Choosing the right nursery colour for your baby can be a tricky decision. You suddenly have all these questions flying around your head:
Will it be too bright?
Will there be enough stimulation?
Is there ever such a thing as too much colour?
At this point many people choose to pick the easy option and go for either pink or blue, or even yellow if going for the more neutral look.
Others, well they dive straight in with fingers crossed and more colour tester pots than you count.
But does it really matter what colour you choose? Well it seems the simple answer is yes. In fact, marketing executives have spent millions researching the impact of colours on all of us over many years.
The evidence highlights that colours can have a real psychological impact and can influence your mood and behaviour, stimulate your brain and body and can even affect your health as certain colours can improve sleep habits, increase memory power and even enhance learning and academic performance - all of which we want for our children.
So, here's a quick breakdown of the potential benefits and drawbacks of each colour:
- Red: associated with high emotions, passion and excitement. Best used as an accent colour as it can energise the body too much, increasing heart rate, blood pressure and respiration.
Can lead to negative personality traits such as increased aggression, headaches and an inability to focus if too much red is used.
- Orange: considered warm, friendly, welcoming, comforting and cosy. Viewed as social in nature as it inspires communication and makes people feel at ease.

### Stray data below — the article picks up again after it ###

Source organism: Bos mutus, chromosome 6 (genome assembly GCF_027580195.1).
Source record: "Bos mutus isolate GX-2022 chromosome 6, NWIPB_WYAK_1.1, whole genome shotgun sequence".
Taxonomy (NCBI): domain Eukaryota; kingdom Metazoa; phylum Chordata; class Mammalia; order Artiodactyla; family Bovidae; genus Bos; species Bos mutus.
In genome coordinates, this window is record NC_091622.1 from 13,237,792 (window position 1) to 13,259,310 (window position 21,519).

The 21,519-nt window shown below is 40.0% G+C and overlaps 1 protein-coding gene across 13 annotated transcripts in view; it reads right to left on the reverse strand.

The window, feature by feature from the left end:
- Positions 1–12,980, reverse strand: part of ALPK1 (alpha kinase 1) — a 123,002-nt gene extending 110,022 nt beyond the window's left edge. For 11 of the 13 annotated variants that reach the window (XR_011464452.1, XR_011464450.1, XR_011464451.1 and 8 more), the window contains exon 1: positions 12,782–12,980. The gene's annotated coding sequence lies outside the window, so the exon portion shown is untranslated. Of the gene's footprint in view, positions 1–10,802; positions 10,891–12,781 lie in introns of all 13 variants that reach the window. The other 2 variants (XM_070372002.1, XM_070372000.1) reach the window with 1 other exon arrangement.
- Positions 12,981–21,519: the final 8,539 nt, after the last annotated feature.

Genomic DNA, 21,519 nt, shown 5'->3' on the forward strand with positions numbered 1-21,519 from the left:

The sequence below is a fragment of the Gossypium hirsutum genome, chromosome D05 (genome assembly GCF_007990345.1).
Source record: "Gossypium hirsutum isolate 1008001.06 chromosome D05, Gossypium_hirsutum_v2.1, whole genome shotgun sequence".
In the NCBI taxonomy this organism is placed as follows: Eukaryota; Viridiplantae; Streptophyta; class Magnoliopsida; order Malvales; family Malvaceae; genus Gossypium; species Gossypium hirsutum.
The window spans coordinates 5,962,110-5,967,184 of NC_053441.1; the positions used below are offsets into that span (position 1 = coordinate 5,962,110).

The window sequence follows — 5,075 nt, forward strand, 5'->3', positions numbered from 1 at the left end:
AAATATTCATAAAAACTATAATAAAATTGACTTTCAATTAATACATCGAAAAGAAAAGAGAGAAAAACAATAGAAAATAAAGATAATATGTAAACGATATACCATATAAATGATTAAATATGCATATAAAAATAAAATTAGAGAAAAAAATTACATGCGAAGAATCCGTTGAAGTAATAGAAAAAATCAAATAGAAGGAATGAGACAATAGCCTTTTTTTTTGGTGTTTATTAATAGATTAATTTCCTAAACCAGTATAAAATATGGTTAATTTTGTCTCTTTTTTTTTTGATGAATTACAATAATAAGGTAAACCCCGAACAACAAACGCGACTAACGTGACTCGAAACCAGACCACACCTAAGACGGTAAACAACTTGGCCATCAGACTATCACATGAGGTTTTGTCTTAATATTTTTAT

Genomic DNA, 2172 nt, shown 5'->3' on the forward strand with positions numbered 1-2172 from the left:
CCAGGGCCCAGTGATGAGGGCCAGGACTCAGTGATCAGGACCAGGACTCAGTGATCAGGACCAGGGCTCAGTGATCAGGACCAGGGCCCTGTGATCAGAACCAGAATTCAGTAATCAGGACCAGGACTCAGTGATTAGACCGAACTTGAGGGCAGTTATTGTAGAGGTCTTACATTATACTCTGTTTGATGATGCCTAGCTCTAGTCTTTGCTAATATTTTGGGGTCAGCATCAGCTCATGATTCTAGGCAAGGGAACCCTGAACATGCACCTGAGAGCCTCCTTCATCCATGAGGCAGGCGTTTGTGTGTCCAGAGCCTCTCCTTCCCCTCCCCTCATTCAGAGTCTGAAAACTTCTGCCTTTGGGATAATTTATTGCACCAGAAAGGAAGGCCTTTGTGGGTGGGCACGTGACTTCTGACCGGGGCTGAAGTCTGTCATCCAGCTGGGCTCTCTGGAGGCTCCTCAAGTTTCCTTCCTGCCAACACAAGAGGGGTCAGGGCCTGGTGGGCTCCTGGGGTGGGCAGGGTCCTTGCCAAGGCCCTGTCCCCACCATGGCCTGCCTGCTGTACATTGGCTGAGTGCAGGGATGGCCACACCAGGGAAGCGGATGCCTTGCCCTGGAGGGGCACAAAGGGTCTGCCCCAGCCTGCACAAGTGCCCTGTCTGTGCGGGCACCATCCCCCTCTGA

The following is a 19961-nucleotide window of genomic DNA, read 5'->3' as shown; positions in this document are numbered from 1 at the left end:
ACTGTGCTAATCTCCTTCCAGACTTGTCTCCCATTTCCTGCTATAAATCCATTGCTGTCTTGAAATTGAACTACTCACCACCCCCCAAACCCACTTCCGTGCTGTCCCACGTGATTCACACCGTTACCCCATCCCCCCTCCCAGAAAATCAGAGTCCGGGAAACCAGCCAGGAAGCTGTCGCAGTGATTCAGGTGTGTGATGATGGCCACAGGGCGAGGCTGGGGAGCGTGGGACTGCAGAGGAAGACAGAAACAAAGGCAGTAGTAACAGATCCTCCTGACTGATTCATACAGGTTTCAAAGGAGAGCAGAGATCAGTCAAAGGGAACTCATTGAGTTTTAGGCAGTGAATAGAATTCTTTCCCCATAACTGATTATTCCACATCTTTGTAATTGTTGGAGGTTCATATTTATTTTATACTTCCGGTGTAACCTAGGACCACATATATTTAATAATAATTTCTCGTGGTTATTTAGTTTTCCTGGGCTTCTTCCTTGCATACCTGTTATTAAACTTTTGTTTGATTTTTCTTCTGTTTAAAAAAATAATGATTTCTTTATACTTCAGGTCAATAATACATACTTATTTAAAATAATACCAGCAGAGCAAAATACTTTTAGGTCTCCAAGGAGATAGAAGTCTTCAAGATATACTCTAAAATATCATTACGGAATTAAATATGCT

Be careful as too much orange can be over-stimulating.
- Yellow: bright yellow is associated with happiness and can be motivating, stimulate the memory and increases metabolism. Softer more subtle yellows promote concentration.
However, too much yellow can bring about feelings of anger and frustration.
- Blue: blue is seen as cooling and calming and increases productivity and decreases feelings of anxiety and aggression.
Be careful with the shade of blue as grey-blues can lean towards sadness.
- Green: green symbolises nature, nurturing, healing, calming and refreshing and promotes a serene and calming environment and helps reduce anxiety and promotes concentration.
- Purple: purple is often associated with mystery and luxury although purples that are more pastel in shade, such as lavender and lilac, can be more calming.
- White: white is viewed as clean and pure.
- Pink: feminine and romantic pink is calming as well, particularly with children who are prone to throwing fits or tantrums.
However, despite an initial calming effect, pink can become irritating over time, leading to agitation and anxiety.
- Grey: grey promotes thought and emotion and inspires you to contemplate.
Be careful though as this can lead to feelings of sadness and loneliness.